those different places ; and the rate of the port to and from which the greatest number sail, that
    is, the port of London, regulates that of all the rest. At London, the wages of the greater part of
    the different classes of workmen are about double those of the same classes at Edinburgh. But
    the sailors who sail from the port of London, seldom earn above three or four shillings a
    month more than those who sail from the port of Leith, and the difference is frequently not so
    great. In time of peace, and in the merchant-service, the London price is from a guinea to
    about seven-and-twenty shillings the calendar month. A common labourer in London, at the
    rate of nine or ten shillings a week, may earn in the calendar month from forty to
    five-and-forty shillings. The sailor, indeed, over and above his pay, is supplied with
    provisions. Their value, however, may not perhaps always exceed the difference between his
    pay and that of the common labourer ; and though it sometimes should, the excess will not be
    clear gain to the sailor, because he cannot share it with his wife and family, whom he must
    maintain out of his wages at home.

    The dangers and hair-breadth escapes of a life of adventures, instead of disheartening young
    people, seem frequently to recommend a trade to them. A tender mother, among the inferior
    ranks of people, is often afraid to send her son to school at a sea-port town, lest the sight of
    the ships, and the conversation and adventures of the sailors, should entice him to go to sea.
    The distant prospect of hazards, from which we can hope to extricate ourselves by courage
    and address, is not disagreeable to us, and does not raise the wages of labour in any
    employment. It is otherwise with those in which courage and address can be of no avail. In
    trades which are known to be very unwholesome, the wages of labour are always remarkably
    high. Unwholesomeness is a species of disagreeableness, and its effects upon the wages of
    labour are to be ranked under that general head.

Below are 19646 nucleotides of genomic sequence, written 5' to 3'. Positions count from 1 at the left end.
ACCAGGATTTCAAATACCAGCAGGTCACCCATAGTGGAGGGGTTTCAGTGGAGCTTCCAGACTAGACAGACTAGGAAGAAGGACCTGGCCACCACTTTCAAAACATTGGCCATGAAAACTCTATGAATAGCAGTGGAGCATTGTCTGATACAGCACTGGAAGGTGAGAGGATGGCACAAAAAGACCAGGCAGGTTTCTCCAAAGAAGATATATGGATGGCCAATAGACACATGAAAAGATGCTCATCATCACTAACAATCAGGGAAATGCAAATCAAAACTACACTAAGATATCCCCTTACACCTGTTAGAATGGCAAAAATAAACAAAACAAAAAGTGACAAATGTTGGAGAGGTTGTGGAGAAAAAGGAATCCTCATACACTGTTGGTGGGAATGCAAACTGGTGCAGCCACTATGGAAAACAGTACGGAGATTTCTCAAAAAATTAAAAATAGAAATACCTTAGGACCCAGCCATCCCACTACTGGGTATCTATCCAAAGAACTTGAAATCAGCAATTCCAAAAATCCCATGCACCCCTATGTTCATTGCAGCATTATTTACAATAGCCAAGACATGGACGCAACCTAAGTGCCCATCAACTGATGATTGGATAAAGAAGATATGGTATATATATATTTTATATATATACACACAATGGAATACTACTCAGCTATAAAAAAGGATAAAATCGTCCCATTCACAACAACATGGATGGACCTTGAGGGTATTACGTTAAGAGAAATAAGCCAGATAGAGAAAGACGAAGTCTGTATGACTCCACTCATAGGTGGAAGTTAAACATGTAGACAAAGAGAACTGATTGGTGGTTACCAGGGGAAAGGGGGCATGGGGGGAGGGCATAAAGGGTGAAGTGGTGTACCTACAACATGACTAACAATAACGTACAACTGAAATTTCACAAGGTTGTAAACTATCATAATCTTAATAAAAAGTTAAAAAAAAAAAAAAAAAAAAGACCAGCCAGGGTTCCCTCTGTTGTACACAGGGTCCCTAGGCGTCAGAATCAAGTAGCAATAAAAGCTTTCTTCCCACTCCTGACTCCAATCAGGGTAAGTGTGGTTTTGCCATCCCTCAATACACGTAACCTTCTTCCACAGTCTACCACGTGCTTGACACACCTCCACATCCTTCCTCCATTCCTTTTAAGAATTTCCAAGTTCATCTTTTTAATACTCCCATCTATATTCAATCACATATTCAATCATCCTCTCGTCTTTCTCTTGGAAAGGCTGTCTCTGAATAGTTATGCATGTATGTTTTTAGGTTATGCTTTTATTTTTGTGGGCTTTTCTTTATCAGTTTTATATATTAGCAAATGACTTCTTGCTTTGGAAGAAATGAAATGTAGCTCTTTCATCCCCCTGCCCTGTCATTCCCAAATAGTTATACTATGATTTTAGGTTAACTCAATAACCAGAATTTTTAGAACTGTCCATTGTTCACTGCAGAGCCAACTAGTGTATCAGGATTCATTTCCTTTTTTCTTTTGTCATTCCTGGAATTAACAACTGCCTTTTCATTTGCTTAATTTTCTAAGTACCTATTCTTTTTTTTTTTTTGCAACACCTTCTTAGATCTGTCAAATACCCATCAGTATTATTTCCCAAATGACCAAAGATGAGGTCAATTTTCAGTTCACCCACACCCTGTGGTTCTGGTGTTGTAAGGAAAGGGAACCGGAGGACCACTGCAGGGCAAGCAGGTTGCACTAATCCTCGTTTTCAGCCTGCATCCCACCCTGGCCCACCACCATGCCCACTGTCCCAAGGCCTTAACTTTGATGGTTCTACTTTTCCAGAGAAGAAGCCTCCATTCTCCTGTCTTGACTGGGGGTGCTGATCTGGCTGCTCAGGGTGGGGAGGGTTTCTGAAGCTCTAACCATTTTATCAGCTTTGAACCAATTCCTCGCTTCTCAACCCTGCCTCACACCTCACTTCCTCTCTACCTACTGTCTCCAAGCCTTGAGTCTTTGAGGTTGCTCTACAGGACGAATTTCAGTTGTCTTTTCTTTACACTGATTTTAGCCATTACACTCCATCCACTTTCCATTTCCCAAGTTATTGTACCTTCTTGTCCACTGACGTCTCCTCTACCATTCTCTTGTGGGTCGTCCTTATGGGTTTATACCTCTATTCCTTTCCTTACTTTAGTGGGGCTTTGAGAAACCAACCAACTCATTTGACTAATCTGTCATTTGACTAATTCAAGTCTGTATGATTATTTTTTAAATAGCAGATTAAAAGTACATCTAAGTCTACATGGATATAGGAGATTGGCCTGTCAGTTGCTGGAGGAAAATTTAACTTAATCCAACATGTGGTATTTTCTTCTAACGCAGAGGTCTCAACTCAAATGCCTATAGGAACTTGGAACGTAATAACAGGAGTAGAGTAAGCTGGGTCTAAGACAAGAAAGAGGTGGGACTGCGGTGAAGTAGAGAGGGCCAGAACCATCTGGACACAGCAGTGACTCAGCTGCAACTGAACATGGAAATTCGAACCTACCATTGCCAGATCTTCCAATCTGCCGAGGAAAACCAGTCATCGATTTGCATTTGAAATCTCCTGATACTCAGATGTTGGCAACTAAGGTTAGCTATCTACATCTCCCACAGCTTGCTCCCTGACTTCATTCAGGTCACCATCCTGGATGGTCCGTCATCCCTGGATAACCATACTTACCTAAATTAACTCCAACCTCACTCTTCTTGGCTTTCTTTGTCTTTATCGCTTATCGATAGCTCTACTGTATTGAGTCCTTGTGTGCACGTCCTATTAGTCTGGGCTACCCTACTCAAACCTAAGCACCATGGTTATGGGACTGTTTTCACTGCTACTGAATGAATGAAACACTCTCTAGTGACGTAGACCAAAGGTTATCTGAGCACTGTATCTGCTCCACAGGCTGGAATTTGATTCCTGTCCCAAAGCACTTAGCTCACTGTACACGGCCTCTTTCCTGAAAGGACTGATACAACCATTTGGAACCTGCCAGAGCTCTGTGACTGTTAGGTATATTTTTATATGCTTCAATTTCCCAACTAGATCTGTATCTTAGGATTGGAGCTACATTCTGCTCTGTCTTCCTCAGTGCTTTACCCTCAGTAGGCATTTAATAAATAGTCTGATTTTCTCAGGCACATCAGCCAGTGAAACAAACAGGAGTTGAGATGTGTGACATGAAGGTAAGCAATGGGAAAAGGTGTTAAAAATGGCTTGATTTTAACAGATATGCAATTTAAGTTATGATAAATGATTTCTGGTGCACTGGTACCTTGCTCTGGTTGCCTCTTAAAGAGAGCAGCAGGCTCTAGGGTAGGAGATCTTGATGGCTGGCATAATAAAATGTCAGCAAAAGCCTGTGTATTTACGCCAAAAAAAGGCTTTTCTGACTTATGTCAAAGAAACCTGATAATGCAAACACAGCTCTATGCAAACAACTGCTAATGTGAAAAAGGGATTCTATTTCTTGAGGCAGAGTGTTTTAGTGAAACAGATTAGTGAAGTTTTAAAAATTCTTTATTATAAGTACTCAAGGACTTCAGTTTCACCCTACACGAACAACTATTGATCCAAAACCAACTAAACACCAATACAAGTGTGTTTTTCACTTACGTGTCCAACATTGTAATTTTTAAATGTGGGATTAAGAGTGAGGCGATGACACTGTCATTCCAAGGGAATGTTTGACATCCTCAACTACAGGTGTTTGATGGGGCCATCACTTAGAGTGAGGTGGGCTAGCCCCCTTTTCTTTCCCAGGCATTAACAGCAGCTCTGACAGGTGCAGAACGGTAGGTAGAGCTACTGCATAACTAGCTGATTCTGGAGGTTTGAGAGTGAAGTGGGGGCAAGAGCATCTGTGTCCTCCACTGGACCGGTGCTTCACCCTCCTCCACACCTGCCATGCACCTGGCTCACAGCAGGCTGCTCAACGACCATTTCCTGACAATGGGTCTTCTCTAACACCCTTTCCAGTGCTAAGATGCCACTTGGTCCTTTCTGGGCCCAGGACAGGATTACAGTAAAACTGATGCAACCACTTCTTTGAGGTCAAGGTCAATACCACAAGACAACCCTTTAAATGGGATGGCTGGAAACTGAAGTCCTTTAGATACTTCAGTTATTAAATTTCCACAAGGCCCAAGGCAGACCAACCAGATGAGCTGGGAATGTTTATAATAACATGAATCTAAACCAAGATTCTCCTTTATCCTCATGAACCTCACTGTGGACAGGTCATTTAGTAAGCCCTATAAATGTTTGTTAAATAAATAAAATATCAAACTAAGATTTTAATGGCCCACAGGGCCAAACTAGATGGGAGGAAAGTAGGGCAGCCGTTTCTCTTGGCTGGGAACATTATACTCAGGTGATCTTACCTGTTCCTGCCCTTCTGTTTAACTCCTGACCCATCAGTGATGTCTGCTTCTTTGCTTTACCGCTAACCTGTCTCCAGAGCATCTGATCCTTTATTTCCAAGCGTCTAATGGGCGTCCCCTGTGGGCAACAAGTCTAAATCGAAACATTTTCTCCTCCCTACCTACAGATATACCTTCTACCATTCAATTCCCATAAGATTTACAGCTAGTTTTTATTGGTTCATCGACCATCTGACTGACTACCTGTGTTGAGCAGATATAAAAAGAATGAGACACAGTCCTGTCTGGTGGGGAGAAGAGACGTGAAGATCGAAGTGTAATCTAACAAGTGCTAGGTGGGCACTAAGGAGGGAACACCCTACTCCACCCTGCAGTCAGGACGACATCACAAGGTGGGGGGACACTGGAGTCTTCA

In all the different employments of stock, the ordinary rate of profit varies more or less with
    the certainty or uncertainty of the returns. These are, in general, less uncertain in the inland
    than in the foreign trade, and in some branches of foreign trade than in others ; in the trade to
    North America, for example, than in that to Jamaica. The ordinary rate of profit always rises
    more or less with the risk. it does not, however, seem to rise in proportion to it, or so as to
    compensate it completely. Bankruptcies are most frequent in the most hazardous trades. The
    most hazardous of all trades, that of a smuggler, though, when the adventure succeeds, it is
    likewise the most profitable, is the infallible road to bankruptcy. The presumptuous hope of
    success seems to act here as upon all other occasions, and to entice so many adventurers into
    those hazardous trades, that their competition reduces the profit below what is sufficient to
    compensate the risk. To compensate it completely, the common returns ought, over and above
    the ordinary profits of stock, not only to make up for all occasional losses, but to afford a
    surplus profit to the adventurers, of the same nature with the profit of insurers. But if the
    common returns were sufficient for all this, bankruptcies would not be more frequent in these
    than in other trades.

    Of the five circumstances, therefore, which vary the wages of labour, two only affect the
    profits of stock ; the agreeableness or disagreeableness of the business, and the risk or security
    with which it is attended. In point of agreeableness or disagreeableness, there is little or no
    difference in the far greater part of the different employments of stock, but a great deal in
    those of labour ; and the ordinary profit of stock, though it rises with the risk, does not always
    seem to rise in proportion to it. It should follow from all this, that, in the same society or
    neighbourhood, the average and ordinary rates of profit in the different employments of stock
    should he more nearly upon a level than the pecuniary wages of the different sorts of labour.

    They are so accordingly. The difference between the earnings of a common labourer and those
    of a well employed lawyer or physician, is evidently much greater than that between the